As residents of Louisiana this week struggle to recover from "one of the worst floods in modern history," there is a chance that federal aid may not be so forthcoming thanks to a trio of Bayou State Republicans, who back in 2013 voted against helping victims of another storm: Sandy.
House majority whip Rep. Steve Scalise, Rep. John Fleming, and Sen. Bill Cassidy all cast their votes against the $50.5 billion relief package because of their dogmatic adherence to austerity economics. At the time, Scalise said, "Paying for disasters and being fiscally responsible are not mutually exclusive."
But, as Los Angeles Times columnist Michael Hiltzik and others noted this week, that decision may come to haunt them.
"No one is saying that the flood-stricken communities of Louisiana don't deserve all the assistance that the U.S. government can provide them," Hiltzik wrote. "But so did the residents of the Sandy zone. How do the lawmakers' 2013 votes to deny relief to those Northeast communities square with their demand for emergency flood assistance now?"
All three signed onto a letter sent to President Barack Obama earlier this month calling for a disaster declaration and requesting "that vital federal resources be made available in an expedited manner."
Though that aid has already been appropriated, the damages are extensive and will likely require supplemental funding from Congress.
"That extra money is going to be needed to cover costs that aren't met by insurance and to provide for other needs, such as providing vouchers to contractors who can gut houses," The Advocate's Jeff Adelson reports. "But its availability is dependent on the willingness of lawmakers to go along with the plan, something that's hardly a sure thing."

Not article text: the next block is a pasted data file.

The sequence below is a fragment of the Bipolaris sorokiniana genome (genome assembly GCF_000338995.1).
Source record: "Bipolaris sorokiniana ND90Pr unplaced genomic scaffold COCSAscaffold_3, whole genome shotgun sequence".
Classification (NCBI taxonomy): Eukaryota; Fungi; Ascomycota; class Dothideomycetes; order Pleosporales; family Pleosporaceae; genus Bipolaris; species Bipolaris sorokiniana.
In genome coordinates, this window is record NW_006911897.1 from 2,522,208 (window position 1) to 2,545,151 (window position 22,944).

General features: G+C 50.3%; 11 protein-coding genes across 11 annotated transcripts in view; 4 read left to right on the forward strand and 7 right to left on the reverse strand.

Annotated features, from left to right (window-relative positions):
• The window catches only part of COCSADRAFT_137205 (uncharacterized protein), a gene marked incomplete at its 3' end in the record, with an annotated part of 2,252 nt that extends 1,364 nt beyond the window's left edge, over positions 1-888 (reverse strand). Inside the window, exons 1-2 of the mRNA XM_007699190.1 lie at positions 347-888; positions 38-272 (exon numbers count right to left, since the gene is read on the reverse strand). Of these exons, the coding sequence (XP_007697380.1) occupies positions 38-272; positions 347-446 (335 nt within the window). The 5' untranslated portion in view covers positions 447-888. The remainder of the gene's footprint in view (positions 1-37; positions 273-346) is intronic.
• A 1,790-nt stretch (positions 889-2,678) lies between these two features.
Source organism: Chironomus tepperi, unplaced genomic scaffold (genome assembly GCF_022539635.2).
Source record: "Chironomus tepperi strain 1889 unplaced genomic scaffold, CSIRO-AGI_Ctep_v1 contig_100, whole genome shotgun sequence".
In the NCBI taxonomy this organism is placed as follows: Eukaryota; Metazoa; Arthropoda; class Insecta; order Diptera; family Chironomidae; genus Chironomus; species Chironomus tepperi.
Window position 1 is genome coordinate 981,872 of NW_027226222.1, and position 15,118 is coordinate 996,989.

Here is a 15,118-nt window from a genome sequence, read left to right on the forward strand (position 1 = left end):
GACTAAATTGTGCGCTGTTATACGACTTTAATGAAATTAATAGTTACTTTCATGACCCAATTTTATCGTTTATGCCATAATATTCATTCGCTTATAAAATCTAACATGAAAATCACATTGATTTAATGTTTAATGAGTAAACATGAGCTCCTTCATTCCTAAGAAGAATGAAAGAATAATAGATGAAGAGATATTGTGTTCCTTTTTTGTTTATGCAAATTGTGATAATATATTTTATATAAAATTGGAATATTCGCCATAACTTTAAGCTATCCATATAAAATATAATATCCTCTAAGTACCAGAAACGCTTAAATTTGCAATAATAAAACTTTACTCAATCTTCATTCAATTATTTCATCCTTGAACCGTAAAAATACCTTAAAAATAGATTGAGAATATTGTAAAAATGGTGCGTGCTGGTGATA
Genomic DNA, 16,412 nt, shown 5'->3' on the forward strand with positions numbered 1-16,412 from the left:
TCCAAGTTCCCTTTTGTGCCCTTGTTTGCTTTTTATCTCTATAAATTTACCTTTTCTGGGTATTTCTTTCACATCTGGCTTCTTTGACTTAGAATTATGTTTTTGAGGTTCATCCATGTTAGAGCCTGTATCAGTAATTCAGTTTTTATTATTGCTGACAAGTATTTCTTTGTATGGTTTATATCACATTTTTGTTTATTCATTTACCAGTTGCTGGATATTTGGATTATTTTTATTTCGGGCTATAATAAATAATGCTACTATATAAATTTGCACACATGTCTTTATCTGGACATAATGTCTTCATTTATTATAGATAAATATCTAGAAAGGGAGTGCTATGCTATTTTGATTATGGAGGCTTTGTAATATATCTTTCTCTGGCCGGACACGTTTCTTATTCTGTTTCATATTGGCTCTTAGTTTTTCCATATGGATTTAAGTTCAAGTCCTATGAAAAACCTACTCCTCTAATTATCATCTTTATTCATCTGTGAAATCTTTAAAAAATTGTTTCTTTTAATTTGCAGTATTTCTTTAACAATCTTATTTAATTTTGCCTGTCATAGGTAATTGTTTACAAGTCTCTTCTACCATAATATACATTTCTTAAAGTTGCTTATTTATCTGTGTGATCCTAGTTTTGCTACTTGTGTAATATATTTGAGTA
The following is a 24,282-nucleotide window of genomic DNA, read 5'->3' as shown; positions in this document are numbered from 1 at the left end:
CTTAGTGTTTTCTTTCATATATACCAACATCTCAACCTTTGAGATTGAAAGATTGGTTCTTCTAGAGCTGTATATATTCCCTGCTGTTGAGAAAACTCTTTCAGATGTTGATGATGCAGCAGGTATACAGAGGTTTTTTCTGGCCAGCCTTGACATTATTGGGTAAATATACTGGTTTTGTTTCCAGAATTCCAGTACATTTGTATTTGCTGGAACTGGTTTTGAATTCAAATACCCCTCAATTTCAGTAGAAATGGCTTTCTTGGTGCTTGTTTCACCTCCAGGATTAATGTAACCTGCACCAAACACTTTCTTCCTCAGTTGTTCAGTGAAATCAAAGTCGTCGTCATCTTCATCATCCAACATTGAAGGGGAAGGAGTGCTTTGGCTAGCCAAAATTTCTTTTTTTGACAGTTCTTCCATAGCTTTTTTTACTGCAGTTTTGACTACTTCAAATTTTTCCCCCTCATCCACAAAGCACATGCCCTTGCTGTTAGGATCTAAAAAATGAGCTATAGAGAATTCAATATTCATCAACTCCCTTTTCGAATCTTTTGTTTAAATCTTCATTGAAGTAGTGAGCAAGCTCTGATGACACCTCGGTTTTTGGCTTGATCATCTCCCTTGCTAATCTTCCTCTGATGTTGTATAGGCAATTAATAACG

SCROLL TO CONTINUE WITH CONTENT
Never Miss a Beat.
Get our best delivered to your inbox.
Gov. John Bel Edwards' office has estimated 60,646 houses were damaged and 30,000 people rescued; other people escaped on their own. The [Federal Emergency Management Agency (FEMA)] says 109,398 people or households have applied for housing help, and 25,000 National Flood Insurance Program claims have been filed.
In a Tuesday op-ed, Louisiana Public Service commissioner Foster Campbell, who is running to replace Republican Sen. David Vitter, pulled no punches in laying blame on the GOP lawmakers.
"[I]f Congress denies Louisiana the aid funds necessary for recovery, it will be because some of our own congressional delegation turned their backs on the victims of Hurricane Sandy," Campbell said. "Our 'leaders' have forgotten that their actions have consequences beyond election day—they've abandoned common sense priorities for our people to promote the political message of the day."
Not only are Scalise, Fleming, and Cassidy purveyors of "extreme, tea party ideology,"—as Democratic Sen. Mary Landrieu, who lost to Cassidy in 2014, put it at the time—they are also, as Hiltzik wrote
climate change deniers, a sign that they're unable to process evidence in front of their own eyes. Fleming has claimed that evidence of climate change is the product of a "radical environmental agenda." Scalise has griped that it's an effort by radicals "to prop up wave after wave of job-killing regulations that are leading to skyrocketing food and energy costs." Cassidy in 2014 claimed that global temperatures had not risen in 15 years, which happened to be untrue. Remarkably, both Fleming and Cassidy are medical doctors.
As for how the Republicans reconcile their vote on the Sandy package with their current demands for assistance, T.J. Tatum, a spokesman for Scalise, told Hiltzig that the relief claims amount to "Apples and oranges."